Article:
Population genetics

Studies on the genetic structure of human populations provide insights on the patterns of diversity and distribution, opening a window into the study of evolutionary history, and a better comprehension of the association between genes and disease. Population genetic structure is also useful for forensics, as it can be used to infer biogeographical ancestry for individuals whose DNA is found in a crime scene. In our group, we have two main population genetic projects:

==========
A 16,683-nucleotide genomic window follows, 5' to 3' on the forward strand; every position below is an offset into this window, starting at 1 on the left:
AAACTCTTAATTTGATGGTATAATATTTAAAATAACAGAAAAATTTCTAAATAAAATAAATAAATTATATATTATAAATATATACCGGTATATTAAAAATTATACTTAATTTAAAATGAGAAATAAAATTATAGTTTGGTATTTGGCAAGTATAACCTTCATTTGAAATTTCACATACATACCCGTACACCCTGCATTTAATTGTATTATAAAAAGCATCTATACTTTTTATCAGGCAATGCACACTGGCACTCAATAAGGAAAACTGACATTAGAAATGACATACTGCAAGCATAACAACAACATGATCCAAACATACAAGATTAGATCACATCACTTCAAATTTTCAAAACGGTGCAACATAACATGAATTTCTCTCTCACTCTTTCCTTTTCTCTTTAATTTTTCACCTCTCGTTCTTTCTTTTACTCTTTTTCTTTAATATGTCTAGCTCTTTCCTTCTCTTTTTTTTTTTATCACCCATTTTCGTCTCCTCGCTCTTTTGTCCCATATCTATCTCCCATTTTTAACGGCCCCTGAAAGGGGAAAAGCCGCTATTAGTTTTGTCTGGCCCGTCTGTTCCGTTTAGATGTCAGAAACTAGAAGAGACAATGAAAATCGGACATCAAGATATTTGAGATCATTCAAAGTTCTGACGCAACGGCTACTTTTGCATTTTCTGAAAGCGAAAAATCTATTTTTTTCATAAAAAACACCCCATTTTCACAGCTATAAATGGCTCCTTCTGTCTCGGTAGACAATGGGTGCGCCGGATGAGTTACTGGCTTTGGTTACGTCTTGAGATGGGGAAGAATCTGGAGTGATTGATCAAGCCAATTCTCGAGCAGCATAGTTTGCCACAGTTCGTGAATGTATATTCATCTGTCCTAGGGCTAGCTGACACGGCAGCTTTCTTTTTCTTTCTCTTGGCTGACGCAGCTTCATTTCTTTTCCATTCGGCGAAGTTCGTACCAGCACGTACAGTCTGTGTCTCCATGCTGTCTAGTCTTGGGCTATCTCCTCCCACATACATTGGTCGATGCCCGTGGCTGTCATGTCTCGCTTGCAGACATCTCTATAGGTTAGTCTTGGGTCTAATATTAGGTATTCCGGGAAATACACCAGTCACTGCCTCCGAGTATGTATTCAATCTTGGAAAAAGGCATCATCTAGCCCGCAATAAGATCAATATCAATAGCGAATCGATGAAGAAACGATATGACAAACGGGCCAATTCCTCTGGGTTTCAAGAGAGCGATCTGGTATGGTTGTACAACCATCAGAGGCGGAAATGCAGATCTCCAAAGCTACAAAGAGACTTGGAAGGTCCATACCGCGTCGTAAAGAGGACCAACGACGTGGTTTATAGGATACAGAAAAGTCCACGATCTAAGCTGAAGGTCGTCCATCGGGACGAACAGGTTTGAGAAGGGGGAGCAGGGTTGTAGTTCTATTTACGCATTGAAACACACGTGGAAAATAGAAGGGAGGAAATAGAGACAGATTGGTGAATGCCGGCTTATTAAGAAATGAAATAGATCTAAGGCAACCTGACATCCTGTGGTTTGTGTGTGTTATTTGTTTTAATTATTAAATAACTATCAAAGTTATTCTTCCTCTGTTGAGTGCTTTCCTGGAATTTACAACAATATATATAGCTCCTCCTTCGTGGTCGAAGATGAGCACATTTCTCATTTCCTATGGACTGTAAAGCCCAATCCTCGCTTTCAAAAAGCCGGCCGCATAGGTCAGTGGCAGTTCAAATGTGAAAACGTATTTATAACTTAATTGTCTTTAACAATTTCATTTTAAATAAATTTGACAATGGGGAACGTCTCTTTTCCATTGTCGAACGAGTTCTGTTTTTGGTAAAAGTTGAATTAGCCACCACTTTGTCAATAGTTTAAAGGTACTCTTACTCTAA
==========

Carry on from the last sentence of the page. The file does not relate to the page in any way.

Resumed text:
1. Swiss population genetics: investigation of the fine scale structure in Alpine populations, exploring how historical and geographical factors have shaped genetic variation utilising both uniparental as well as biparental markers.
  2. Prediction of biogeographical ancestry: investigation of the markers and algorithms for accurate matching of individuals to one or more populations, for forensic phenotyping.

Collaborations

Department of Evolutionary Biology and Environmental Studies, University of Zurich

Anthropological Institute and Museum, University of Zurich